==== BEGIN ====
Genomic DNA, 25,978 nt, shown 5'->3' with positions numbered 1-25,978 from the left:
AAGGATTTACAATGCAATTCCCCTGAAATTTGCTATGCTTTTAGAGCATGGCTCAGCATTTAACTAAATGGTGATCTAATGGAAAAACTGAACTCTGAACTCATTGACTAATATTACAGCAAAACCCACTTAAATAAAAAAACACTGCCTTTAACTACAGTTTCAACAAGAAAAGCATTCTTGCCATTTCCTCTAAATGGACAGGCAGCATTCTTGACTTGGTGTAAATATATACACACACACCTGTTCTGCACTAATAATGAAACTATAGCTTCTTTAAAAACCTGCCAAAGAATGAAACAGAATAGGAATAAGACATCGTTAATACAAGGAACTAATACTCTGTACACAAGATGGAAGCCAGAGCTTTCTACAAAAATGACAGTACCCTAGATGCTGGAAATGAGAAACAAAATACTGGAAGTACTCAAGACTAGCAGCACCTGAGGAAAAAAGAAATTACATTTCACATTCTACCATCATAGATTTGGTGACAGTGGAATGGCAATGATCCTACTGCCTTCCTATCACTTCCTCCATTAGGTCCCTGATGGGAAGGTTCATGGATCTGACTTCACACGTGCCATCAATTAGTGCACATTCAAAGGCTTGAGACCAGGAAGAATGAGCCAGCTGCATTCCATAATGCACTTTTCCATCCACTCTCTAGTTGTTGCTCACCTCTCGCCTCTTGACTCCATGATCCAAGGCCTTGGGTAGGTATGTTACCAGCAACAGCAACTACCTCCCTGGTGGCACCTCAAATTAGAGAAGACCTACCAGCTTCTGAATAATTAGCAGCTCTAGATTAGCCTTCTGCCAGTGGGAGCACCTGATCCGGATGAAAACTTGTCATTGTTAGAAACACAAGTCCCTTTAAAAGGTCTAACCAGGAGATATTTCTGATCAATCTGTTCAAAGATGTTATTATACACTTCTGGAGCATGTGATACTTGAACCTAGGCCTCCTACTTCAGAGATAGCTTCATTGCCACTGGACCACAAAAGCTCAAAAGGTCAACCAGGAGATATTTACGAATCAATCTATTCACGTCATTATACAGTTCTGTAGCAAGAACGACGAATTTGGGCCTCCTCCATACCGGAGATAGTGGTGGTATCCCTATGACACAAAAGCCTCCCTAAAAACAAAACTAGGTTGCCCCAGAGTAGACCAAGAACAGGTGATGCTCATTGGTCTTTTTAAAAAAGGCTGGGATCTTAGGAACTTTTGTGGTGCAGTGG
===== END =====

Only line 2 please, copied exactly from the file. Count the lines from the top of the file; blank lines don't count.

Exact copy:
AAGGATTTACAATGCAATTCCCCTGAAATTTGCTATGCTTTTAGAGCATGGCTCAGCATTTAACTAAATGGTGATCTAATGGAAAAACTGAACTCTGAACTCATTGACTAATATTACAGCAAAACCCACTTAAATAAAAAAACACTGCCTTTAACTACAGTTTCAACAAGAAAAGCATTCTTGCCATTTCCTCTAAATGGACAGGCAGCATTCTTGACTTGGTGTAAATATATACACACACACCTGTTCTGCACTAATAATGAAACTATAGCTTCTTTAAAAACCTGCCAAAGAATGAAACAGAATAGGAATAAGACATCGTTAATACAAGGAACTAATACTCTGTACACAAGATGGAAGCCAGAGCTTTCTACAAAAATGACAGTACCCTAGATGCTGGAAATGAGAAACAAAATACTGGAAGTACTCAAGACTAGCAGCACCTGAGGAAAAAAGAAATTACATTTCACATTCTACCATCATAGATTTGGTGACAGTGGAATGGCAATGATCCTACTGCCTTCCTATCACTTCCTCCATTAGGTCCCTGATGGGAAGGTTCATGGATCTGACTTCACACGTGCCATCAATTAGTGCACATTCAAAGGCTTGAGACCAGGAAGAATGAGCCAGCTGCATTCCATAATGCACTTTTCCATCCACTCTCTAGTTGTTGCTCACCTCTCGCCTCTTGACTCCATGATCCAAGGCCTTGGGTAGGTATGTTACCAGCAACAGCAACTACCTCCCTGGTGGCACCTCAAATTAGAGAAGACCTACCAGCTTCTGAATAATTAGCAGCTCTAGATTAGCCTTCTGCCAGTGGGAGCACCTGATCCGGATGAAAACTTGTCATTGTTAGAAACACAAGTCCCTTTAAAAGGTCTAACCAGGAGATATTTCTGATCAATCTGTTCAAAGATGTTATTATACACTTCTGGAGCATGTGATACTTGAACCTAGGCCTCCTACTTCAGAGATAGCTTCATTGCCACTGGACCACAAAAGCTCAAAAGGTCAACCAGGAGATATTTACGAATCAATCTATTCACGTCATTATACAGTTCTGTAGCAAGAACGACGAATTTGGGCCTCCTCCATACCGGAGATAGTGGTGGTATCCCTATGACACAAAAGCCTCCCTAAAAACAAAACTAGGTTGCCCCAGAGTAGACCAAGAACAGGTGATGCTCATTGGTCTTTTTAAAAAAGGCTGGGATCTTAGGAACTTTTGTGGTGCAGTGG